Also Read: IBM plans to build a 1121 qubit system. What does this technology mean?

Quantum computing is expanding to multiple industries such as banking, capital markets, insurance, automotive, aerospace, and energy.

“In years to come, the breadth and depth of the industries leveraging quantum will continue to grow,” Dasgupta noted.

Industries that depend on advances in materials science will start to investigate quantum computing. For instance, Mitsubishi and ExxonMobil are using quantum technology to develop more accurate chemistry simulation techniques in energy technologies.

Additionally, Dasgupta said carmaker Daimler is working with IBM scientists to explore how quantum computing can be used to advance the next generation of EV batteries.

Exponential problems, like those found in molecular simulation in chemistry, and optimisation in finance, as well as machine learning continue to remain intractable for classical computers.

Quantum-safe cryptography

As researchers make advancement into quantum computers, some cryptocurrency enthusiasts fear that quantum computers can break security encryption. To mitigate risks associated with cryptography services, Quantum-safe cryptography was introduced.

For instance, IBM offers Quantum Risk Assessment, which it claims as the world’s first quantum computing safe enterprise class tape. It also uses Lattice-based cryptography to hide data inside complex algebraic structures called lattices. Difficult math problems are useful for cryptographers as they can use the intractability to protect information, surpassing quantum computers’ cracking techniques.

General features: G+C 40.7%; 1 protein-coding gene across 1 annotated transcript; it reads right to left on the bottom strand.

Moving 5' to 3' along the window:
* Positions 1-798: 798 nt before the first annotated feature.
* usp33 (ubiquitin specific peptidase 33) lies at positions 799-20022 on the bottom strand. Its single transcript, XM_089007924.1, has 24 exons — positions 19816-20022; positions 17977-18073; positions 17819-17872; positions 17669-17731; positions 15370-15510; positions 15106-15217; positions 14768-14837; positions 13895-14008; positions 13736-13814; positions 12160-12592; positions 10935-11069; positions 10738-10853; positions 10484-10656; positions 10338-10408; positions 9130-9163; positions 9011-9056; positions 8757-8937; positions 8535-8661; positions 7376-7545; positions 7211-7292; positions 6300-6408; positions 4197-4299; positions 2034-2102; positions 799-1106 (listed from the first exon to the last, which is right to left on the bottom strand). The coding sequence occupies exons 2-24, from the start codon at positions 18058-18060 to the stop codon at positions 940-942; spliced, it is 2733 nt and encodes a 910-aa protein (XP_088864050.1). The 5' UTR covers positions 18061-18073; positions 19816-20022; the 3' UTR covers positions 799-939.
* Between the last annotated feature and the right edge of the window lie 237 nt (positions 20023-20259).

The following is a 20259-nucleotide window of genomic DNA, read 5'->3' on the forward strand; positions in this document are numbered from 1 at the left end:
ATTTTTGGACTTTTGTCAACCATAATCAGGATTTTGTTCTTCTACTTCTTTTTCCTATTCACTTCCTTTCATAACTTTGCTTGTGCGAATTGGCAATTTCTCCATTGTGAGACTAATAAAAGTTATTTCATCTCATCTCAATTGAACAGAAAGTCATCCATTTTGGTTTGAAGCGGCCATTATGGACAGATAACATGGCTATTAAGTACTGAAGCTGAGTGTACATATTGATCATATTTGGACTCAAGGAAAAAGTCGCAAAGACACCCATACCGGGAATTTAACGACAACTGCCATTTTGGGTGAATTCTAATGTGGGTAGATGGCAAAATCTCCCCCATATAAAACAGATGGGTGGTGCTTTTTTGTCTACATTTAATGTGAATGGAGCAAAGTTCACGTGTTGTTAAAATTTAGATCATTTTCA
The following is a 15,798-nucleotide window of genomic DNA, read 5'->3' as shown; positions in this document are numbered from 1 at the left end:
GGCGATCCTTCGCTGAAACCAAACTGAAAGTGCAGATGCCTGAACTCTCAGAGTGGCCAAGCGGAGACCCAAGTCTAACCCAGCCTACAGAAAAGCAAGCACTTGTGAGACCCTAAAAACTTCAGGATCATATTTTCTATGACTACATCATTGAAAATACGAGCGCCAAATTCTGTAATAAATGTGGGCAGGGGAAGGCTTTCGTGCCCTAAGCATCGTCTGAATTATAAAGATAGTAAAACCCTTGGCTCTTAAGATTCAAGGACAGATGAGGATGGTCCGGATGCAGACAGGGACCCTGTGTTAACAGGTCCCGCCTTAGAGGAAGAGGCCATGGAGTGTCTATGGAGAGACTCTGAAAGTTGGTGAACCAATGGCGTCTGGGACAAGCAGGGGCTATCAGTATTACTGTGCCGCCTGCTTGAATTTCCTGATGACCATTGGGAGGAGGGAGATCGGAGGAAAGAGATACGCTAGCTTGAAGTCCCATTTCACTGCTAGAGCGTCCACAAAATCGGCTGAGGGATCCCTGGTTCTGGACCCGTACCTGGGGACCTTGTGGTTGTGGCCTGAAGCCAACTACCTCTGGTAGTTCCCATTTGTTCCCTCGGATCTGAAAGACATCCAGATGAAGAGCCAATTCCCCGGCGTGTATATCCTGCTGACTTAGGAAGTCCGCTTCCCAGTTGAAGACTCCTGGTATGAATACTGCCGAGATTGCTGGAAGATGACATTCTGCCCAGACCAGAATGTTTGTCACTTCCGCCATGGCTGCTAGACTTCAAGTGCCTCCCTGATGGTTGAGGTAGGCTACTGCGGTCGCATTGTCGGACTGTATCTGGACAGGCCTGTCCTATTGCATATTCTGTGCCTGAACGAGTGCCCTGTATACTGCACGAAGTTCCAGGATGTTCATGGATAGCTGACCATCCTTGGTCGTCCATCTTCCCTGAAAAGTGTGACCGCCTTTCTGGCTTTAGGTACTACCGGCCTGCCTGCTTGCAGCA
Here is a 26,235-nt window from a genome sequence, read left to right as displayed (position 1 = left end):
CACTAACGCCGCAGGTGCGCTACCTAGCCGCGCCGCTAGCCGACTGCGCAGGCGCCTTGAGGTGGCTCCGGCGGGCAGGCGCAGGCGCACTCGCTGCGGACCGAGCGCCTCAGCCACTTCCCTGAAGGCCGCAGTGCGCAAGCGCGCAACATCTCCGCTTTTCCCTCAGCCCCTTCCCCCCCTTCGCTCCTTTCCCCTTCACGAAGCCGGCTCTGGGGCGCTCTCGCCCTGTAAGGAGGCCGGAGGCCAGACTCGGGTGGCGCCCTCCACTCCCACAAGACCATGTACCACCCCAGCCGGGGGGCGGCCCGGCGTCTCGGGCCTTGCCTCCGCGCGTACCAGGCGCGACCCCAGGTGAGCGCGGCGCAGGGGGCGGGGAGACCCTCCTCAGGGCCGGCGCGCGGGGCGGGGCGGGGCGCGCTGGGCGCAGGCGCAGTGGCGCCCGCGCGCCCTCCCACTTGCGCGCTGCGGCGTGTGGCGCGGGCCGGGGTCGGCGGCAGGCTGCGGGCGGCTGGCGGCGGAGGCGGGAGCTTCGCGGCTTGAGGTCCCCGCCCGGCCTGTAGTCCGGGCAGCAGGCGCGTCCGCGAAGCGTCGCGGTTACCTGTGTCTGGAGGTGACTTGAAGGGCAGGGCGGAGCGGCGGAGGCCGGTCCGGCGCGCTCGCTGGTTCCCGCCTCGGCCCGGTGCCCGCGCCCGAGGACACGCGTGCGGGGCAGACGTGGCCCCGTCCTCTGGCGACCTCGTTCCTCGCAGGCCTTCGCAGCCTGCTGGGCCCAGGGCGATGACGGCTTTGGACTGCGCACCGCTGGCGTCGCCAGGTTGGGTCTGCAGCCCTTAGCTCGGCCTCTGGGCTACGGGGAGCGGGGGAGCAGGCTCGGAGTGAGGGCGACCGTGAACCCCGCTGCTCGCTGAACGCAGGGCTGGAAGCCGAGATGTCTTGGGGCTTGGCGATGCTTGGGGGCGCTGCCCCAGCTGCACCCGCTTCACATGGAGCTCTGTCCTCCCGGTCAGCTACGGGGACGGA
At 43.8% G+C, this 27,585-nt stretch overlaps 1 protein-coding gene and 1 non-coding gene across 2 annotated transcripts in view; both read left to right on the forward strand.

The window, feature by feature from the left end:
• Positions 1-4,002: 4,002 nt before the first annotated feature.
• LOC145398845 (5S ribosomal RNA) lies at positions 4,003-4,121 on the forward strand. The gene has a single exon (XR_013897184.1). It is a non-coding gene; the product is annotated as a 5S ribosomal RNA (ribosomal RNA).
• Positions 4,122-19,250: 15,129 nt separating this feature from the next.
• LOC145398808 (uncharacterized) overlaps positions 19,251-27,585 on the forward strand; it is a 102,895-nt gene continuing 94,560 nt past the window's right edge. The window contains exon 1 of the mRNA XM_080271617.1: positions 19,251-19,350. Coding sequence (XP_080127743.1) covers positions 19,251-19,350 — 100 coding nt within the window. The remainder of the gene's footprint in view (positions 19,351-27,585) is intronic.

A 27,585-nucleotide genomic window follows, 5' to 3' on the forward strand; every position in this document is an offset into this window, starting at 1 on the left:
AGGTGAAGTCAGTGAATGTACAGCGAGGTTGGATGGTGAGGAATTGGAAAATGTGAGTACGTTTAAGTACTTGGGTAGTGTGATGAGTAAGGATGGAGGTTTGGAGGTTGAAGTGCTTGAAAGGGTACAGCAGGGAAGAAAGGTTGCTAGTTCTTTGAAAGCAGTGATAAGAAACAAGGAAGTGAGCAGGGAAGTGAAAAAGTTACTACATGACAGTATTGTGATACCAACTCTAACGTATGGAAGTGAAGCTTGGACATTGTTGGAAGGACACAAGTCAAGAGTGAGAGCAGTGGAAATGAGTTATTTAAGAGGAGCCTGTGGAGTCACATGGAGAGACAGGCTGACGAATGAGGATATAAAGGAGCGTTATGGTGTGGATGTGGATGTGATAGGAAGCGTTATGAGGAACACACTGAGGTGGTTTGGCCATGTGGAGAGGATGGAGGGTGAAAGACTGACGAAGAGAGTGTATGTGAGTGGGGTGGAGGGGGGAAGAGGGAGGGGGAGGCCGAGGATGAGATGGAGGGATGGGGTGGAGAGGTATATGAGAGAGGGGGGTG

According to Dasgupta, even the National Institute of Standards and Technology’s (NIST) latest list for quantum-safe cryptography standards include several candidates based on lattice cryptography.

Also Read: Google to use quantum computing to develop new medicines

Besides, Lattice-based cryptography is the core for another encryption technology called Fully Homomorphic Encryption (FHE). This could make it possible to perform calculations on data without ever seeing sensitive data or exposing it to hackers.

“Enterprises from banks to insurers can safely outsource the task of running predictions to an untrusted environment without the risk of leaking sensitive data,” Dasgupta said.

Last year, IBM said it will unveil 1121-qubit quantum computer by 2023. Qubit is the basic unit of a quantum computer. Prior to the launch, IBM will release the 433-qubit Osprey processor. It will also debut 121-qubit Eagle chip to reduce qubits errors and scale the number of qubits needed to reach Quantum Advantage.

“The 1,121-qubit Condor chip, is the inflection point for lower-noise qubits. By 2023, its physically smaller qubits, with on-chip isolators and signal amplifiers and multiple nodes, will have scaled to deliver the capability of Quantum Advantage,” Dasgupta said.

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Printable version | Jun 19, 2021 12:49:52 PM |